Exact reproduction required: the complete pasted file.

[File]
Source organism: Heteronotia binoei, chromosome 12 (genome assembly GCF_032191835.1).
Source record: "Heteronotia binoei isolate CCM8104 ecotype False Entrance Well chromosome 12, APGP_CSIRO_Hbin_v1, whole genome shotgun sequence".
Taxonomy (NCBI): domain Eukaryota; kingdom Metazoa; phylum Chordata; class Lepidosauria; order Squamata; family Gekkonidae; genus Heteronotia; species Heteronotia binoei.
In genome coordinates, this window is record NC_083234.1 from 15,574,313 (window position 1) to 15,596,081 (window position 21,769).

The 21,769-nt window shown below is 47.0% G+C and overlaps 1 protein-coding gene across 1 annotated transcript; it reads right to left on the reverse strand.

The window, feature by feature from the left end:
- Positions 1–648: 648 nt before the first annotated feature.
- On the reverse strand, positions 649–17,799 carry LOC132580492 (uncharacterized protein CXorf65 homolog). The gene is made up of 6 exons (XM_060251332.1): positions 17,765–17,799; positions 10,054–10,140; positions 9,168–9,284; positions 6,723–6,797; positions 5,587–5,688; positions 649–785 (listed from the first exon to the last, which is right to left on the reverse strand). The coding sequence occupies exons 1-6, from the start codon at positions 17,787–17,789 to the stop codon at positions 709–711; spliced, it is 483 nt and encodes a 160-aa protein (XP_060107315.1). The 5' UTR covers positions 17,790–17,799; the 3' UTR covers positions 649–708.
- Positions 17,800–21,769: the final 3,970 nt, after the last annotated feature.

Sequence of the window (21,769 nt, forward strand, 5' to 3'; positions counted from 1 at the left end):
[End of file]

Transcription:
Source organism: Heteronotia binoei, chromosome 12 (genome assembly GCF_032191835.1).
Source record: "Heteronotia binoei isolate CCM8104 ecotype False Entrance Well chromosome 12, APGP_CSIRO_Hbin_v1, whole genome shotgun sequence".
Taxonomy (NCBI): domain Eukaryota; kingdom Metazoa; phylum Chordata; class Lepidosauria; order Squamata; family Gekkonidae; genus Heteronotia; species Heteronotia binoei.
In genome coordinates, this window is record NC_083234.1 from 15,574,313 (window position 1) to 15,596,081 (window position 21,769).

The 21,769-nt window shown below is 47.0% G+C and overlaps 1 protein-coding gene across 1 annotated transcript; it reads right to left on the reverse strand.

The window, feature by feature from the left end:
- Positions 1–648: 648 nt before the first annotated feature.
- On the reverse strand, positions 649–17,799 carry LOC132580492 (uncharacterized protein CXorf65 homolog). The gene is made up of 6 exons (XM_060251332.1): positions 17,765–17,799; positions 10,054–10,140; positions 9,168–9,284; positions 6,723–6,797; positions 5,587–5,688; positions 649–785 (listed from the first exon to the last, which is right to left on the reverse strand). The coding sequence occupies exons 1-6, from the start codon at positions 17,787–17,789 to the stop codon at positions 709–711; spliced, it is 483 nt and encodes a 160-aa protein (XP_060107315.1). The 5' UTR covers positions 17,790–17,799; the 3' UTR covers positions 649–708.
- Positions 17,800–21,769: the final 3,970 nt, after the last annotated feature.

Sequence of the window (21,769 nt, forward strand, 5' to 3'; positions counted from 1 at the left end):